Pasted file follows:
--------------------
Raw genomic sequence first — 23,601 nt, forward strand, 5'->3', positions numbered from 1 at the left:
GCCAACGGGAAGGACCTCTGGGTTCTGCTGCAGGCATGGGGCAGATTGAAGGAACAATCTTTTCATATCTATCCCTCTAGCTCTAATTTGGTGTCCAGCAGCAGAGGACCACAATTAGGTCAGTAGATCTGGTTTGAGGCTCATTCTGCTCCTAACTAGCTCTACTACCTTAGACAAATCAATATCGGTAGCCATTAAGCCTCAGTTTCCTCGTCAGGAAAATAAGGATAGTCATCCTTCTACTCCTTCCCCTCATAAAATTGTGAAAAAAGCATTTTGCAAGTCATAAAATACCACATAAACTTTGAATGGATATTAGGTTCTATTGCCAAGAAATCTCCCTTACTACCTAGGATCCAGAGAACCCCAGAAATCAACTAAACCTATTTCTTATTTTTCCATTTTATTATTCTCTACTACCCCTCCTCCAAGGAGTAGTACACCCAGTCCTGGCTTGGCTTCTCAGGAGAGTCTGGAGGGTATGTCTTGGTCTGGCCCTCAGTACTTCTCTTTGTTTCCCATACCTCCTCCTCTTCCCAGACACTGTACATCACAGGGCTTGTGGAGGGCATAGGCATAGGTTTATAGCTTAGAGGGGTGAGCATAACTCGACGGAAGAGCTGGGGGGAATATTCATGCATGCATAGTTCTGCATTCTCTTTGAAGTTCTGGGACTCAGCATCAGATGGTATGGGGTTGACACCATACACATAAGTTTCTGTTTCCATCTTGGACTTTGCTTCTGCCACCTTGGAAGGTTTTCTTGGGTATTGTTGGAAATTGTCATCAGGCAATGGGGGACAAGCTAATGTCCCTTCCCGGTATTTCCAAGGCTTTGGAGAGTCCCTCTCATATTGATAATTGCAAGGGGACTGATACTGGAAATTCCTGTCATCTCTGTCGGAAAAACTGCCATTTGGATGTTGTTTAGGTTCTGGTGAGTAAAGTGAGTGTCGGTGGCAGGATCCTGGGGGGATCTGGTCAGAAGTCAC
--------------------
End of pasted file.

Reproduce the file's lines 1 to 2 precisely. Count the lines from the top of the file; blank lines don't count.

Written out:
Raw genomic sequence first — 23,601 nt, forward strand, 5'->3', positions numbered from 1 at the left:
GCCAACGGGAAGGACCTCTGGGTTCTGCTGCAGGCATGGGGCAGATTGAAGGAACAATCTTTTCATATCTATCCCTCTAGCTCTAATTTGGTGTCCAGCAGCAGAGGACCACAATTAGGTCAGTAGATCTGGTTTGAGGCTCATTCTGCTCCTAACTAGCTCTACTACCTTAGACAAATCAATATCGGTAGCCATTAAGCCTCAGTTTCCTCGTCAGGAAAATAAGGATAGTCATCCTTCTACTCCTTCCCCTCATAAAATTGTGAAAAAAGCATTTTGCAAGTCATAAAATACCACATAAACTTTGAATGGATATTAGGTTCTATTGCCAAGAAATCTCCCTTACTACCTAGGATCCAGAGAACCCCAGAAATCAACTAAACCTATTTCTTATTTTTCCATTTTATTATTCTCTACTACCCCTCCTCCAAGGAGTAGTACACCCAGTCCTGGCTTGGCTTCTCAGGAGAGTCTGGAGGGTATGTCTTGGTCTGGCCCTCAGTACTTCTCTTTGTTTCCCATACCTCCTCCTCTTCCCAGACACTGTACATCACAGGGCTTGTGGAGGGCATAGGCATAGGTTTATAGCTTAGAGGGGTGAGCATAACTCGACGGAAGAGCTGGGGGGAATATTCATGCATGCATAGTTCTGCATTCTCTTTGAAGTTCTGGGACTCAGCATCAGATGGTATGGGGTTGACACCATACACATAAGTTTCTGTTTCCATCTTGGACTTTGCTTCTGCCACCTTGGAAGGTTTTCTTGGGTATTGTTGGAAATTGTCATCAGGCAATGGGGGACAAGCTAATGTCCCTTCCCGGTATTTCCAAGGCTTTGGAGAGTCCCTCTCATATTGATAATTGCAAGGGGACTGATACTGGAAATTCCTGTCATCTCTGTCGGAAAAACTGCCATTTGGATGTTGTTTAGGTTCTGGTGAGTAAAGTGAGTGTCGGTGGCAGGATCCTGGGGGGATCTGGTCAGAAGTCAC